Brooke Shields, an international supermodel provides a deeply moving and open reflection on her experience with PND. It is a raw expression of the realities of how PND can effect your life and connection with your child and your family. Shields provides the perspective of a suffering mother that is needed in the discourse of PND.

Get it here

  1. The Postpartum Husband: Practical Solutions for Living with Postpartum Depression by Karen Kleiman | 3.74 stars on goodreads

Often forgotten in the discourse of PND is fathers, this book is handy guide for fathers and mothers alike in managing PND. It provides realistic solutions that can be used for recovery, unlike many other books in this genre.

Get it here
– C.L.


Apps for PND

Anxiety can come at you at full throttle and at completely random times throughout the day. In times like these, it can be really handy to have a little something to bring back your cool. Keeping a few apps on your phone that will help you re-organise your thoughts and emotions can help. This simple addition to your daily life can help you in the long run. We have compiled a few recommendable apps, please take a look.smartphone.png

If your day is getting a little too stressful and you need a quick getaway, meditation is a great technique to manage stress and anxiety. Apps like Headspace and Calm makes meditation simple for its users by offering guided programs that only take up a few minutes of your day anywhere and anytime you like.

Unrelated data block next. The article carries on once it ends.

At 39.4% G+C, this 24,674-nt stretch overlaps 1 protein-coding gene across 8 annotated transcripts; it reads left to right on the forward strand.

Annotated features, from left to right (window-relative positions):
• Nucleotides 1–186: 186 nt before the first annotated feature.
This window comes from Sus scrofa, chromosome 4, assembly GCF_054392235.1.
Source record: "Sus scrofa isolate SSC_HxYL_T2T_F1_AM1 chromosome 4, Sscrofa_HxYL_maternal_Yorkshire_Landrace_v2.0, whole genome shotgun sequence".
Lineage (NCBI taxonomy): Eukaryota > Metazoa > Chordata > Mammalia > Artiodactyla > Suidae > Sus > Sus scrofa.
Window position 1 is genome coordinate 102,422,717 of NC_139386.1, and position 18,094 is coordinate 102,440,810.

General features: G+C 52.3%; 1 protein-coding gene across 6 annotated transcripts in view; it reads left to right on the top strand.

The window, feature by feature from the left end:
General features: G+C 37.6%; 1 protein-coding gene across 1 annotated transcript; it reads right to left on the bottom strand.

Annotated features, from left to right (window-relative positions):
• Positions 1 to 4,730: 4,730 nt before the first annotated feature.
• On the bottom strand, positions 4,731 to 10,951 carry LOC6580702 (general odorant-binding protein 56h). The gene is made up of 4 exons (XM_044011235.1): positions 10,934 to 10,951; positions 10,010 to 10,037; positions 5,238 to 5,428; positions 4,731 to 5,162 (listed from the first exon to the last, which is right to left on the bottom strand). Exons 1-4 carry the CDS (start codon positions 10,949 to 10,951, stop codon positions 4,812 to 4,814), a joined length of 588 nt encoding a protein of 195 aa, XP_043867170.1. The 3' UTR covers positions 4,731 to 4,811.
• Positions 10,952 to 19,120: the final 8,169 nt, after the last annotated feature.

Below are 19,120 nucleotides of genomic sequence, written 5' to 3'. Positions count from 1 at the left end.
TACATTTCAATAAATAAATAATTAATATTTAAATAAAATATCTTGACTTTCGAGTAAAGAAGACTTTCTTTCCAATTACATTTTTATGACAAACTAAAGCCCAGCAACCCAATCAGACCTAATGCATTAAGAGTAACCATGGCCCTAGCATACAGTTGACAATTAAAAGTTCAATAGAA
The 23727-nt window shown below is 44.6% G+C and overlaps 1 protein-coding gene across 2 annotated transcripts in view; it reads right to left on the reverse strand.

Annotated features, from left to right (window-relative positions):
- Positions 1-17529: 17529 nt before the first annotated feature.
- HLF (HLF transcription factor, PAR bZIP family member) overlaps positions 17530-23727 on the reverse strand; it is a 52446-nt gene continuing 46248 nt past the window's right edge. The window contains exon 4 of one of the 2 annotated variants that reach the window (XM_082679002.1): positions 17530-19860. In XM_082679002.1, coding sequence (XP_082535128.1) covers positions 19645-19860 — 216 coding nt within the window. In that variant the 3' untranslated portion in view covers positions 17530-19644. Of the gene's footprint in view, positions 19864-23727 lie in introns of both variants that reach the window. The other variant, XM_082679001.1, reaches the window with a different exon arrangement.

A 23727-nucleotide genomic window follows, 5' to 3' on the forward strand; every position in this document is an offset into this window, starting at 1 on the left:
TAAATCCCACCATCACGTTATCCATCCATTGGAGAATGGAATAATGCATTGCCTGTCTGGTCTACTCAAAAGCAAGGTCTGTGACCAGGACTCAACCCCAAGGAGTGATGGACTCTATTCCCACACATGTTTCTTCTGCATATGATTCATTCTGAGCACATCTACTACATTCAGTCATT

Image result for headspace

Headspace is a great start off for meditation and will get you from a first-time meditator to a zen guru. They have an introductory 10-day program featuring cute animations and videos to teach you 10 minutes of meditation per day. After the 10 day introduction, you will have the choice to upgrade to their subscription which will unlock longer meditation programs and topics about stress, sleep, and creativity.

Image result for calm app

Calm has a similar 10-minute daily meditation practice under their The Daily Calm guide. Though with lesser cartoons than Headspace, Calm has their iconic Breathe Bubble which is a great visual aid to help you catch your breath and relax within 30 seconds. The Calm app also offers Sleep Stories, bedtime stories for grown-ups to relax the body and settle the mind to help you drift off. And if being read stories isn’t your thing, Calm provides a music collection of long music tracks for focus, relaxation or sleep.